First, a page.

Why The New Texas Chainsaw Massacre Might Feel Too Real

As a genre, horror films have always been about exploring the cultural anxieties of society. The things that we fear are largely determined by our lived experiences, and horror validates and reflects those feelings by putting them on screen. Using horror as a vehicle for social commentary is a wise decision, and allows audiences to think about their own relationship with the horrors of "real life," from the safety of a fictional story. Tobe Hooper's 1974 masterpiece "The Texas Chain Saw Massacre" was a perfect allegory for "Nixon-era mayhem," and the juxtaposition between the hippie movement against the fallout in rural communities from the oil crisis and economic recession. Now, just shy of a half-century later, Netflix brought us back to Harlow, Texas and gave the flesh-mask wearing Leatherface a bit of a facelift with 2022's "Texas Chainsaw Massacre."

Directed by David Blue Garcia from Chris Thomas Devlin's screenplay inspired by a story from Fede Álvarez and Rodo Sayagues, "Texas Chainsaw Massacre" is a direct sequel to Hooper's original film, disregarding the seven sequels, prequels, and remakes that came before it. It's the first film to feature an actual chainsaw massacre, and while Hooper's original chose for the film's social commentary to exist in the allegorical subtext, Garcia's "Chainsaw" proudly wears its messaging on its sleeve. Elsie Fisher stars in "Texas Chainsaw Massacre" as Lila, an amateur photographer who survived a school shooting, but is still rightfully traumatized from the experience. Garcia wanted to honor Hooper's original intent by making "a contemporary story to its time," which included the bleak reality that there's a high probability that a twentysomething character in 2022 has come face-to-face with the unfortunate epidemic of school shootings.

A new horror for real life

While the tragedy at Columbine High School in 1999 was not the first ever school shooting, it was the moment that sparked actual change in the way American schools and law-enforcement agencies prepare for deadly incidents. In the 23 years since, over 292,000 American students have experienced gun violence at their schools — that's the equivalent of the entire population of Orlando, Florida and double the population of Waco, Texas. The inclusion of Lila's character as a survivor of a school-shooting is unfortunately a needed normalization as horror moves forward, considering how disturbingly common the experience has become. Where the final girls of yesteryear were left to their own devices to figure out how to survive masked slashers, the modern final girl grew up with active shooter drills as essential to class curriculum as learning how to write the alphabet.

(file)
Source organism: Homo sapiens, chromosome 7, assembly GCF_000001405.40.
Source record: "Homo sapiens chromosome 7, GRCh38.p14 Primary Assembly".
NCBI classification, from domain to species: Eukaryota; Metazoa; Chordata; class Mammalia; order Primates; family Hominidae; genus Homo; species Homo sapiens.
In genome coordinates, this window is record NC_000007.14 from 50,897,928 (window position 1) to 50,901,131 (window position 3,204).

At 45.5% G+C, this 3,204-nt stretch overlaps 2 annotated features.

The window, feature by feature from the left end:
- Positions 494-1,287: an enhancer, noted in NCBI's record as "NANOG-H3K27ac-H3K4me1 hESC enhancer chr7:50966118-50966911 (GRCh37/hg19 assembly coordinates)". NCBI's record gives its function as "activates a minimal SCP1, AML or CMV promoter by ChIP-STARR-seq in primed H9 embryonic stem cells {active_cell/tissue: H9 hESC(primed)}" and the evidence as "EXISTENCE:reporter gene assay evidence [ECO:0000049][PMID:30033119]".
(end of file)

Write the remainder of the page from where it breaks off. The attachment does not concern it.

"I think her story is interesting because, as a survivor of trauma, to put her into a horror world, it's very interesting to tackle," Elsie Fisher said of the character. "But I don't want to let her be defined by the bad things that have already happened to her." Fisher, the brilliant star of Bo Burnham's "Eighth Grade," was put in an impossibly difficult role as Lila, a character who by merely existing was going to be politicized immediately as a school shooting survivor. The decision to make Lila a survivor was provocative, and would have likely been better received had "Texas Chainsaw Massacre" taken a stronger stance on what we're supposed to take away from the school-shooting angle.

Adults just don't understand

Producer Fede Alvarez was interviewed about the mixed messaging of "Texas Chainsaw Massacre," and unfortunately, his answers don't provide much insight as to what we were supposed to take away from the film as audience members:

The world is a f****** mess and [there's] shades of gray and there can be all sorts of characters in both sides of the story, so that's the way we approached it. We wanted you to walk out of it and go, 'Wait, but I still don't have an answer! Who was right and wrong?' Because that is the way that life works.

It's clear that the film's intentions were not to perpetuate dangerous talking points, but trying to play both sides of the debate surrounding gun control lumped the film into disappointingly messy territory. Lila sports a bullet wound on her chest, but is simultaneously captivated by the semi-automatic gun strapped to the hip of a local man named Richter (Moe Dunford). During the film's gory climax, Lila takes up arms and uses a shotgun to defend herself against Leatherface. 

It genuinely feels like the movie is trying show that Lila has "overcome" her school-shooting trauma by becoming a shooter herself, which is a grossly irresponsible approach to the very-real trauma that students in a post-Columbine, post-Virginia Tech, post-Sandy Hook, post-Parkland, post-any number of school shooting tragedies face every day. There's absolutely power in reclaiming what has harmed us in the past, but as some of the oldest survivors of school shootings will tell you, their relationship with guns is complicated ... perhaps a little too complicated for a film like "Texas Chainsaw Massacre" to dare to tackle.